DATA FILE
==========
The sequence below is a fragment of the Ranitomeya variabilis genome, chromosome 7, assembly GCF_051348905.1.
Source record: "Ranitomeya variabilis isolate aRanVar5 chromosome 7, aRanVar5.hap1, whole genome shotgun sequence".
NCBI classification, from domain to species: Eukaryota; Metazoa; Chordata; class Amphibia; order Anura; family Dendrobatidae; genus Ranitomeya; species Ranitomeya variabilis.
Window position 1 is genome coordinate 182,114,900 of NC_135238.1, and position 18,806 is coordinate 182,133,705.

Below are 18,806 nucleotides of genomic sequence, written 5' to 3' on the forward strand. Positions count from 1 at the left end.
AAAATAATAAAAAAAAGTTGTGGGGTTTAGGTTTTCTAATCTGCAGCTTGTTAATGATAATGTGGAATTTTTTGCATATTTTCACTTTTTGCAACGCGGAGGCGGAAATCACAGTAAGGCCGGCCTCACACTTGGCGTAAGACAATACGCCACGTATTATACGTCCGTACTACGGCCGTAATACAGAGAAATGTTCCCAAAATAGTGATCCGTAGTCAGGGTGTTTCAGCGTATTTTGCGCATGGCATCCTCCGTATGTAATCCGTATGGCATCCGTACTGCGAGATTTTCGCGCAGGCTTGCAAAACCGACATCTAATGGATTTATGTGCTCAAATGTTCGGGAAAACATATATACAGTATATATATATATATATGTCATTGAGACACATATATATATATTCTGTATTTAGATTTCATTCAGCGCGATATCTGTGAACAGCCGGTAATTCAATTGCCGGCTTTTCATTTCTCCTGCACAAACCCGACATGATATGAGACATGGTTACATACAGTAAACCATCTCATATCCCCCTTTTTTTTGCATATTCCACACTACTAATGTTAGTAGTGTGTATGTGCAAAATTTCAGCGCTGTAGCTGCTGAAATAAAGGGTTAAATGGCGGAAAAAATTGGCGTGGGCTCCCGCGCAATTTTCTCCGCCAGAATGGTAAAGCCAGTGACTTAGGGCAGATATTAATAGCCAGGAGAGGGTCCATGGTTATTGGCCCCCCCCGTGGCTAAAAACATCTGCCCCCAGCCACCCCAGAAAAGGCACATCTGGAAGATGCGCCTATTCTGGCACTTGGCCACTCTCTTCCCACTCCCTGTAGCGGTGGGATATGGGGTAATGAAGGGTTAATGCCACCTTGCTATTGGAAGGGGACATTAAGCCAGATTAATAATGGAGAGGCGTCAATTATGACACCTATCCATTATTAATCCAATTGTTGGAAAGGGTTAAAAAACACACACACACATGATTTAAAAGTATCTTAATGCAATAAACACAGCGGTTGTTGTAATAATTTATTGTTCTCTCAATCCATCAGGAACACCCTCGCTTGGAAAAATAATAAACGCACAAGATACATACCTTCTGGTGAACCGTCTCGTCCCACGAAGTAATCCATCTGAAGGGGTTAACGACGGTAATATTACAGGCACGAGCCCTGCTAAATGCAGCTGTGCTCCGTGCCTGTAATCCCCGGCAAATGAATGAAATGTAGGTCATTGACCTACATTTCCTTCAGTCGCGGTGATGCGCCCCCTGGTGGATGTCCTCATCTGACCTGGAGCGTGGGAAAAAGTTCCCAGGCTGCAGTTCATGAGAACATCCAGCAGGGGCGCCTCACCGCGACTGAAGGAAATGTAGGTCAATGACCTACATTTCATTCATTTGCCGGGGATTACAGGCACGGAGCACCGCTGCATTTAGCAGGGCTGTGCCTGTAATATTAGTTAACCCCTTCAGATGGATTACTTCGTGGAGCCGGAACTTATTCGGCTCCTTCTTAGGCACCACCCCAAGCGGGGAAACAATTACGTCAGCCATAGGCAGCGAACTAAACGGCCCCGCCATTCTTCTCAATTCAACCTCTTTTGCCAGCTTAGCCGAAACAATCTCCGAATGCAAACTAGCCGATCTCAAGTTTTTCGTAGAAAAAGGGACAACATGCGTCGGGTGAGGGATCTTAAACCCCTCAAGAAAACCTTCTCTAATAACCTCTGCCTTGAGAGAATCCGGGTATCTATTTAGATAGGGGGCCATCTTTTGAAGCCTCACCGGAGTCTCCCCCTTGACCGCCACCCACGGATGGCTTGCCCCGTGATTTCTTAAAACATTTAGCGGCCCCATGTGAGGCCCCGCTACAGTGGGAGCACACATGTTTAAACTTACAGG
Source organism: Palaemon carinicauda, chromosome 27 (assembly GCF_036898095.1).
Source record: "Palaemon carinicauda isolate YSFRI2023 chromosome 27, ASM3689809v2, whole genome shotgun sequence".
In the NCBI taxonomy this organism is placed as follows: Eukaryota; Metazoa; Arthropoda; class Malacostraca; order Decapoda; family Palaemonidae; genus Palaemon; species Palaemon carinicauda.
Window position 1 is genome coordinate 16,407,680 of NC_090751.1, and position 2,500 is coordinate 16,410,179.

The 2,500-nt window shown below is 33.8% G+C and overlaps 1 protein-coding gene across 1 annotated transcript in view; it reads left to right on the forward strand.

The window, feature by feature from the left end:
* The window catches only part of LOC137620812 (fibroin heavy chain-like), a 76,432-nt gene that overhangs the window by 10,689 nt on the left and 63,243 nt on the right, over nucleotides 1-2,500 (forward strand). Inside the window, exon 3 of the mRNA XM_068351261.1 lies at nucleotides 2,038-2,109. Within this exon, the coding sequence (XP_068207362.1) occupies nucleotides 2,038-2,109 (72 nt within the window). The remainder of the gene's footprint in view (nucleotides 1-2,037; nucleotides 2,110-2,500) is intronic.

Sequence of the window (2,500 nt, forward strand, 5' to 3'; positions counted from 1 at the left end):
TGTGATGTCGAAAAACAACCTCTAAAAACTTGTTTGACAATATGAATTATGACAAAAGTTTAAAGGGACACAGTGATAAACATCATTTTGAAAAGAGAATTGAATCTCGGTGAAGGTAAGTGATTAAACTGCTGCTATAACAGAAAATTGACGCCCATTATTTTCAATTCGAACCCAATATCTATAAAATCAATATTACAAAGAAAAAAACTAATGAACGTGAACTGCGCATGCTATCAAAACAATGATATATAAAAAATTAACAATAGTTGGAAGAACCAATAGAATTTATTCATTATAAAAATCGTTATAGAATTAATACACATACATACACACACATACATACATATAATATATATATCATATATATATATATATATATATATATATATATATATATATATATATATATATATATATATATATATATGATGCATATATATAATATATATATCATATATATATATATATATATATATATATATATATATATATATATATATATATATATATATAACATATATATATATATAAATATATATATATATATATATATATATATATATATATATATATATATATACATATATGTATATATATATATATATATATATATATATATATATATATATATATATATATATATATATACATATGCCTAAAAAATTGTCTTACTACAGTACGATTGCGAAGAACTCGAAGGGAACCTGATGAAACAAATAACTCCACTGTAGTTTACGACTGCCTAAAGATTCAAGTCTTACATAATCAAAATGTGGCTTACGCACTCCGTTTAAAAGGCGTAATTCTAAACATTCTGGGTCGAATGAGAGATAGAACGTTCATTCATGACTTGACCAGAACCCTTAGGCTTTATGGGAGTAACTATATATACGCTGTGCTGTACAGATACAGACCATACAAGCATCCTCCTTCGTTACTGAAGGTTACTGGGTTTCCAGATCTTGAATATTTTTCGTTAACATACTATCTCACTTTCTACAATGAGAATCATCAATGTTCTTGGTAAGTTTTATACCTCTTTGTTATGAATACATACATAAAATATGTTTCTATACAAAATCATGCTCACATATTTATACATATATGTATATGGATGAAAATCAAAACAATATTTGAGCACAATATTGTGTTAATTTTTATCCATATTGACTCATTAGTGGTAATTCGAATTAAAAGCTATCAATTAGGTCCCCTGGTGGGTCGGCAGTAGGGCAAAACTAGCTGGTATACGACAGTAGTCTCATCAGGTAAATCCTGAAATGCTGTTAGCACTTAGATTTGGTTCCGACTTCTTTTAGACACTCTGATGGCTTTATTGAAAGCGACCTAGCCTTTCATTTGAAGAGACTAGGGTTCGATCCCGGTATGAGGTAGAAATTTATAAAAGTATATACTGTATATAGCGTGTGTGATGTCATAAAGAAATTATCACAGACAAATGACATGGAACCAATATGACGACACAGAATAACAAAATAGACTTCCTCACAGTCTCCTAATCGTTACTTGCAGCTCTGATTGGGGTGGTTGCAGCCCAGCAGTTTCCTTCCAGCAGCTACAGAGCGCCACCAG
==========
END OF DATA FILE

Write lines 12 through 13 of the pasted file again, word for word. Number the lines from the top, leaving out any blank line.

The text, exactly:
The window, feature by feature from the left end:
* The window catches only part of LOC137620812 (fibroin heavy chain-like), a 76,432-nt gene that overhangs the window by 10,689 nt on the left and 63,243 nt on the right, over nucleotides 1-2,500 (forward strand). Inside the window, exon 3 of the mRNA XM_068351261.1 lies at nucleotides 2,038-2,109. Within this exon, the coding sequence (XP_068207362.1) occupies nucleotides 2,038-2,109 (72 nt within the window). The remainder of the gene's footprint in view (nucleotides 1-2,037; nucleotides 2,110-2,500) is intronic.